"Do we even know where the hell we are?"
"Judging by all the snow," Angeal said, "I'd say somewhere up north."
"Very funny, Angeal." Genesis fell to one knee. Angeal shouldered both their packs and gave Genesis an arm to hold on to.
"I have some ideas," Angeal said, "but I couldn't pinpoint us on a map." He squinted into the snow. It swirled down from peaks above them. “At least we’re out of the mountains now,” Angeal said. “Can you imagine being stuck up there in all this?”
“Oh, and being stuck in some goddess-forgotten glacier valley is even better?” Genesis forced himself upwards, gasping with every breath. “If there’s an avalanche they’ll never find us.”
Angeal squinted into the snow, keeping an eye on the dark figure retreating into the storm. “That might be the idea.”
“Death by accident?” Genesis lurched onward. “Act of nature?”
“Not being found.” Angeal refused to engage the more morbid possibilities.
“We’re going to die here.” Genesis moaned, falling behind again. “If it’s not Sephiroth, it’ll be the weather.” He stopped. “I hear freezing to death is dreadfully slow business.”
“Don’t worry, Gen,” Angeal said. “Maybe the wolves will get us first. I hear that’s much faster.”
“There are wolves this far north?” Genesis hurried forward.
“Probably.” Angeal looked around. “You’re not planning on going down without a fight, are you?”
“Never!” That put starch in his spine again. Angeal knew Genesis was ill, terribly so, but how much of the moaning was real and how much for show he never could tell. Genesis carried on bravely enough despite his complaints, though he had to wrap a scarf around his nose to keep the air warm enough to breathe. The sky dimmed above them.
“Wherever we’re going, I hope we get there soon,” Genesis said. “It gets dark early here.”
Angeal stared into the snowfall. His eyes began to find more than Sephiroth’s back fading into the distance. They were heading into the woods now, a mass of hardy evergreens that had sprung up to reclaim the earth. Angeal’s eyes began to pick out shapes buried in the snow, large rocks, tall stumps, and, veiled by the snow, even the uprights and slopes that suggested the remnants of long gone shelter. It was common, if they were as high north as Angeal suspected. This land too, had been settled many times. No people ever stayed for long. The archaeologists at Bone Village would have a grand time if they ever made it this far.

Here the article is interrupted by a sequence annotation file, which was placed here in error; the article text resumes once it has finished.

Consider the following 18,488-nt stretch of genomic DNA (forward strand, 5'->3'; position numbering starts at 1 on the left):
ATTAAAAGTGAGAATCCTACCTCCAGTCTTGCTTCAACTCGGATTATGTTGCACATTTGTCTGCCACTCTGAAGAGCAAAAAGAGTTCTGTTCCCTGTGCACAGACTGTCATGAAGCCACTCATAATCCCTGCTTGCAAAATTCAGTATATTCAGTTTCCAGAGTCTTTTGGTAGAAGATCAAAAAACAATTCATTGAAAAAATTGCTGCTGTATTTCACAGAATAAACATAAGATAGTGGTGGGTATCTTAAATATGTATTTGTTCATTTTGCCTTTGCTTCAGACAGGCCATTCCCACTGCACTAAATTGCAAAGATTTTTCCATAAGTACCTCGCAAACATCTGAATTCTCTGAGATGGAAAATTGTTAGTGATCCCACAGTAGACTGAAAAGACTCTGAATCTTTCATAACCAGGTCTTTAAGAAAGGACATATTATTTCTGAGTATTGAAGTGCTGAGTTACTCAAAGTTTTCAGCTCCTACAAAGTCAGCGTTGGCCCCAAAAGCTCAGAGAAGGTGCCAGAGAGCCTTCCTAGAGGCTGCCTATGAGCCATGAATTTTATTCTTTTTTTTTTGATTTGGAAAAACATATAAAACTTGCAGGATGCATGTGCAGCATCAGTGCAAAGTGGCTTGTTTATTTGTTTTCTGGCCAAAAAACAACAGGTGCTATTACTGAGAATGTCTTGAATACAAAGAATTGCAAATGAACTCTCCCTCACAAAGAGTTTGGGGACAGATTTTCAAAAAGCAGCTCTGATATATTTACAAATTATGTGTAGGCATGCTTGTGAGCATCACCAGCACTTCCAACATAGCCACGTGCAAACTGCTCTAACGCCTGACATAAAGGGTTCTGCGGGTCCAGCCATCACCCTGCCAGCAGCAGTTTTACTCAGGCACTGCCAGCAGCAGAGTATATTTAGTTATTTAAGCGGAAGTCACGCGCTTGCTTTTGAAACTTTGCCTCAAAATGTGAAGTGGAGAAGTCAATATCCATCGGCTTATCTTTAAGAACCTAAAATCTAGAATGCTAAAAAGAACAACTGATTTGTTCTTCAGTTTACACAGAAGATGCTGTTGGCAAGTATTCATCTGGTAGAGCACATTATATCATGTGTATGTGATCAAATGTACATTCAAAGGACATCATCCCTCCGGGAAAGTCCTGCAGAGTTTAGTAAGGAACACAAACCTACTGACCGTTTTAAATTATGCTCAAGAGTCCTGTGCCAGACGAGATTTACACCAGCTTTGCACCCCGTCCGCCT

They walked until the trees surrounded them. Angeal was afraid they would reach mountains again. “Angeal, is that a light?” Genesis’s breathy voice nearly blended with the wind.
Up ahead, there did indeed seem to be a light in the distance, part reflection, part soft glow. “I think it is,” Angeal said. And just like that, Sephiroth stopped walking.
Nestled against the slope of the land, half-sheltered from the worst of the wind, was a cottage, very likely the last that remained of all the long gone villages. Sephiroth stood under the eave, attempting to shake the snow from his boots and tame his hair. He was still at it when Angeal caught up with him, stopping a short distance away to take in the sight. The light was coming from a window.
Genesis stood in the snow, leaning forward with his hands on his knees, gasping. “This your private hunting lodge, Sephiroth?” he said. “Could have told us.” Sephiroth shot him an odd look.
Angeal was leaning backwards to check the depth of snow gathering on the steep slope of the roof. It did not occur to him that the odd knocking sound was Sephiroth rapping on the door. He nearly tipped over in surprise when it opened.
Sephiroth’s broad shoulders blocked the sliver of entryway from view, but the glow behind it was the kind that came from a wood fire on a cold night. Sephiroth bowed his head at the door. His voice was so soft even SOLDIER ears could not hear him. Then the door opened wide and he was beckoning them inside. Angeal stood where he was.
Half-hidden behind the door was a very young woman. She had wide eyes in a pale face and a cautious smile on her lips. “Please, come in,” she said. Angeal could sense Genesis beside him, staring like a deer in headlights.
“Come in,” Sephiroth said gruffly. “You’re letting all the heat out.”
Genesis recovered first, ever the social savant. “I beg your pardon, Miss,” he said, turning the charm up high as he crossed the threshold. “I’m Sephiroth’s friend, Genesis, if he’s ever been so good as to mention me.” The woman laughed, and there was something very girlish about it still.
“I’m Aerith,” she said, rubbing her arms against the chill. Angeal stepped in quickly.
“Angeal Hewley, ma’am,” he said. He ducked his head to get in the door, and let his eyes adjust while she latched it tight behind him.
The difference was astounding. The wind howled like the devil outside and he could see the snow piling up outside the small windows, but the little kitchen was warm and cozy. Shiny pots and old fashioned crockery shared space on neatly lined shelves. Winter onions filled baskets hanging from the low ceiling. There was even a row of herbs growing in small pots on one windowsill, close enough to get warmth from the little wood-burning stove. The snow seemed miles away.
The rest of the cottage matched his initial assessment. It was a sturdy log dwelling, a decent size, well-crafted, tidy and showing the touch of reclamation from ages past, hewn logs stacked on a stone foundation. The kitchen’s low ceiling, likely a loft, looked to be of brighter, newer wood than the rest, and the stairs leading up to it looked newer still. Here and there were signs of recent inexpert repair. Angeal could well-imagine the place being restored out of the husk of something older as each wave of settlement passed through. His eyes strayed to the other end of the cottage, where a large stone fireplace sat dark and unused.